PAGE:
As Major Offshore Windstorm Approaches, PG&E Prepares for Potential Widespread, Wind-Driven Outages Throughout Its Service Area and Potential for Targeted Public Safety Power Shutoffs in Small Portions of the Driest Locations


Hazardous winds could cause widespread damage, leading to outages throughout service area, with targeted PSPS to reduce risk of catastrophic wildfire

An estimated 6,100 customers in Fresno, Kern, Madera, Mariposa, and Tulare counties who might be affected by the Public Safety Power Shutoff are receiving the initial notifications today, one day ahead of the potential event

Approximately 15,000 customers and four counties removed from PSPS scope

No expected PSPS events in Bay Area

Wind with associated offshore weather system may cause flying debris and vegetation, leading to downed lines and outages

SAN FRANCISCO--(BUSINESS WIRE)-- Pacific Gas and Electric Company (PG&E) continues to monitor and prepare for a powerful, offshore weather event expected to bring the risk of potential widespread wind-driven damage and related outages throughout the company’s service area. PG&E’s Emergency Operations Center (EOC) is open and the company’s meteorologists are monitoring conditions.

In locations still enduring extremely dry winter conditions, PG&E has notified a targeted number of customers (6,100) in small portions of Fresno, Kern, Madera, Mariposa and Tulare counties about a potential Public Safety Power Shutoff (PSPS) Monday night. Approximately 15,000 customers and four counties were removed from a potential PSPS scope overnight. Those customers who will no longer be impacted by a PSPS are being notified about their updated status.

Due to recent rains, relatively high humidity levels and the lack of any Red Flag Warnings in the Bay Area and some other parts of PG&E’s service area, the company does not anticipate the need for a PSPS in any Bay Area counties during this weather event.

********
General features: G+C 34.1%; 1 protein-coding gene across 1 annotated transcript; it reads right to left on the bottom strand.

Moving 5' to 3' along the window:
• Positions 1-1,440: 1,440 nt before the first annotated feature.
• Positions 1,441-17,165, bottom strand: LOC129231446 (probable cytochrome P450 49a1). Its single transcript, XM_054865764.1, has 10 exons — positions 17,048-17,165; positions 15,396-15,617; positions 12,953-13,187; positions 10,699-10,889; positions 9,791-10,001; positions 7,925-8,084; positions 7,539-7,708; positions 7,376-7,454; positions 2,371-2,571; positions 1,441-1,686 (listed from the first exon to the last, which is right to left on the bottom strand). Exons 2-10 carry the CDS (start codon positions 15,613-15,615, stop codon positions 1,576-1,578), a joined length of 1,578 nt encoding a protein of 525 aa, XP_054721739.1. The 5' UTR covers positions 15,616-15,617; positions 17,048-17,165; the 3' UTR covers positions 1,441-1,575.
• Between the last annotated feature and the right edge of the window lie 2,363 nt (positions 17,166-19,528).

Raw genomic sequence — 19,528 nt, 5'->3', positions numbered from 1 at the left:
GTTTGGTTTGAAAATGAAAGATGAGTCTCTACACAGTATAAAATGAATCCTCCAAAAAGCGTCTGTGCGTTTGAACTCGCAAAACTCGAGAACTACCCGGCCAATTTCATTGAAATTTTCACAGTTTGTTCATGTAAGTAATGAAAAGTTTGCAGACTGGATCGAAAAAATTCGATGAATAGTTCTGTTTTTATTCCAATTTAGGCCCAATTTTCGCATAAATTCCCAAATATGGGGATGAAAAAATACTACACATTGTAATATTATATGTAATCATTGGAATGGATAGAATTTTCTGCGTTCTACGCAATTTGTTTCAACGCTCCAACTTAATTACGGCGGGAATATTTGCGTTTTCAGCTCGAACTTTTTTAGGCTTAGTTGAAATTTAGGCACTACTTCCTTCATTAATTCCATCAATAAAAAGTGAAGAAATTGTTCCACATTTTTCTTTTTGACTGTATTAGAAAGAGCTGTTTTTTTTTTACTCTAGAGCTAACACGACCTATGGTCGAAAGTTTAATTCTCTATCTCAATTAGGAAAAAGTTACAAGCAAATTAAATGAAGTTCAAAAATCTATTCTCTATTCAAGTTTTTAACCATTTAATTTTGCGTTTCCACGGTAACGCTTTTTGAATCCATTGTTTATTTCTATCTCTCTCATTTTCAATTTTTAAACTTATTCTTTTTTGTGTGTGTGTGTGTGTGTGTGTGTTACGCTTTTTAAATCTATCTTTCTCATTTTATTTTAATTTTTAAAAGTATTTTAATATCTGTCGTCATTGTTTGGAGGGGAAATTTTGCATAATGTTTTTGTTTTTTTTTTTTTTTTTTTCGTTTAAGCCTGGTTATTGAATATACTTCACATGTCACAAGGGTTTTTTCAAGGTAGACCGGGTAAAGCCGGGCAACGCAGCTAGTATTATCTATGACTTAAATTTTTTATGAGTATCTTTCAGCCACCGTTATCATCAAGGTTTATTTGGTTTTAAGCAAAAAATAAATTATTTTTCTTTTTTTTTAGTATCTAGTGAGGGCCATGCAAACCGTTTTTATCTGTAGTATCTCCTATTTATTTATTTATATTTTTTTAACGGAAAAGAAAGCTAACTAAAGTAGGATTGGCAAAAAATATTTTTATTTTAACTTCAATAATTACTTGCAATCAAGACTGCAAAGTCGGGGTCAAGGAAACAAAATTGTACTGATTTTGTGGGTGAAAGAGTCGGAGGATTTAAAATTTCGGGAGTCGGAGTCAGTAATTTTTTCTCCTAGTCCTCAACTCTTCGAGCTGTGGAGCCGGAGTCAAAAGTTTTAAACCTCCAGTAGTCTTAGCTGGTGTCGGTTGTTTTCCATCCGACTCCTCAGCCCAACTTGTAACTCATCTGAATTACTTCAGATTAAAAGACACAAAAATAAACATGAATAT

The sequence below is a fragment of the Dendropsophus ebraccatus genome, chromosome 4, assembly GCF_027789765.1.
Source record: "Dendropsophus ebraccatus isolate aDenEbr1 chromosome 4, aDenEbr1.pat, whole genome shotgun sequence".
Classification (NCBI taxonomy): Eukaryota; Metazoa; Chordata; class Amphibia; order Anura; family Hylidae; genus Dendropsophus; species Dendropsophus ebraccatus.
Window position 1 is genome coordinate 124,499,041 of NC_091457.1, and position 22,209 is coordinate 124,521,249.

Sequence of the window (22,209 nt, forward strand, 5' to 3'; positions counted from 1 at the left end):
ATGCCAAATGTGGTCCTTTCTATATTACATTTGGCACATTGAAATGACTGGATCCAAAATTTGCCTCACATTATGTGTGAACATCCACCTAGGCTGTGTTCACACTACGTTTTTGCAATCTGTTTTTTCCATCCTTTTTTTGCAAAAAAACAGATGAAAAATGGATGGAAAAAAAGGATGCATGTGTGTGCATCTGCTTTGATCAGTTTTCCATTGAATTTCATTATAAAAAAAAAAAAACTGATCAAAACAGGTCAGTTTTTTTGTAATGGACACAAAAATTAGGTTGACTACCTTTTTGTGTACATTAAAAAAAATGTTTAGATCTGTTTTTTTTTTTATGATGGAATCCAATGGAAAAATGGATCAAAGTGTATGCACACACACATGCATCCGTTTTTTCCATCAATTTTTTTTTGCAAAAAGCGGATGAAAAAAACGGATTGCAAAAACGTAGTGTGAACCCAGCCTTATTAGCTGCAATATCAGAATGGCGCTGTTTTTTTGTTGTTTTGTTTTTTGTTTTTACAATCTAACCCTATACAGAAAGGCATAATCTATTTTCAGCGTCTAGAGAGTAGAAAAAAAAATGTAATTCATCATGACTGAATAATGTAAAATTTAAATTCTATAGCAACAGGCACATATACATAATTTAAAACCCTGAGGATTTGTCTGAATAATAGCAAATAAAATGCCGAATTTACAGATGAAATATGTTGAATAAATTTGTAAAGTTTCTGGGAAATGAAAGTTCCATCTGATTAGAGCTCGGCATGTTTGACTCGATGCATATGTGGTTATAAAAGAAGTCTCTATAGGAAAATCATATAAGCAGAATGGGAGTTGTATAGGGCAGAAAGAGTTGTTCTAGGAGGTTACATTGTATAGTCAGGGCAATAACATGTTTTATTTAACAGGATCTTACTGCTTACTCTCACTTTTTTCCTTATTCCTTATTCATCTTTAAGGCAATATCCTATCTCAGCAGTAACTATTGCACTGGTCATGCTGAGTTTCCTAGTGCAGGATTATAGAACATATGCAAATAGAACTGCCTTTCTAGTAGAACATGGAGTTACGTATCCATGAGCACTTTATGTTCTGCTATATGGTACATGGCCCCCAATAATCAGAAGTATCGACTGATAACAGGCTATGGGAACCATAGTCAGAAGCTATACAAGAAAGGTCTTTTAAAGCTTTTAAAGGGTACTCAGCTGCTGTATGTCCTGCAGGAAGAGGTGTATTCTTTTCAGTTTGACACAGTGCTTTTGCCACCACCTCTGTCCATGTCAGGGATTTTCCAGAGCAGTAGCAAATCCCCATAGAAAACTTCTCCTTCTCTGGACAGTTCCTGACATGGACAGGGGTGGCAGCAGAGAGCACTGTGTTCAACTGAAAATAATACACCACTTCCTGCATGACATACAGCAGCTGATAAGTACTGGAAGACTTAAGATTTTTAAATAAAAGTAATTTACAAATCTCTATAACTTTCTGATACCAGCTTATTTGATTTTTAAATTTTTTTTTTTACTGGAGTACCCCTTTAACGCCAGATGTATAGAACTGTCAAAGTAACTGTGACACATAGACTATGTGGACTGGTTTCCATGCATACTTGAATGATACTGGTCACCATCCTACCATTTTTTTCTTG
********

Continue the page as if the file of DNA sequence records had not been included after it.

In addition, PG&E’s network of 340 weather cameras across the service area, as well as visual checks by crews in the field, helps the company determine where vegetation has greened up to levels that help make PSPS events unnecessary.

Potential effects associated with the system will vary across PG&E’s service territory and could include:

  • Potential for widespread wind and weather-related outage activity due to flying debris and downed power lines throughout the service territory.
  • Potential for small, targeted Public Safety Power Shutoffs in parts of the service area where vegetation is extremely dry due to lack of seasonal rain.

Forecasts show high-risk conditions arriving Monday evening in the southern portion of PG&E’s service area, with high winds expected to subside by Wednesday morning. Before any PSPS restoration begins, PG&E will inspect de-energized lines to ensure they were not damaged by high winds. PG&E will restore power safely and as quickly as possible once the weather all-clear is given.

There is still uncertainty regarding the strength and timing of this wind event, which PG&E is carefully monitoring. Weather conditions can change quickly. We remind our customers to have an emergency plan and make sure we have up-to-date contact information.

Potential for Wind Damage Across PG&E’s Service Area

The offshore weather event is expected to produce damaging winds across much of California beginning today and extending into early next week. While there may not be a PSPS due to recent rainfall in many parts of PG&E’s service area, there could be wires down and outages due to flying debris and vegetation.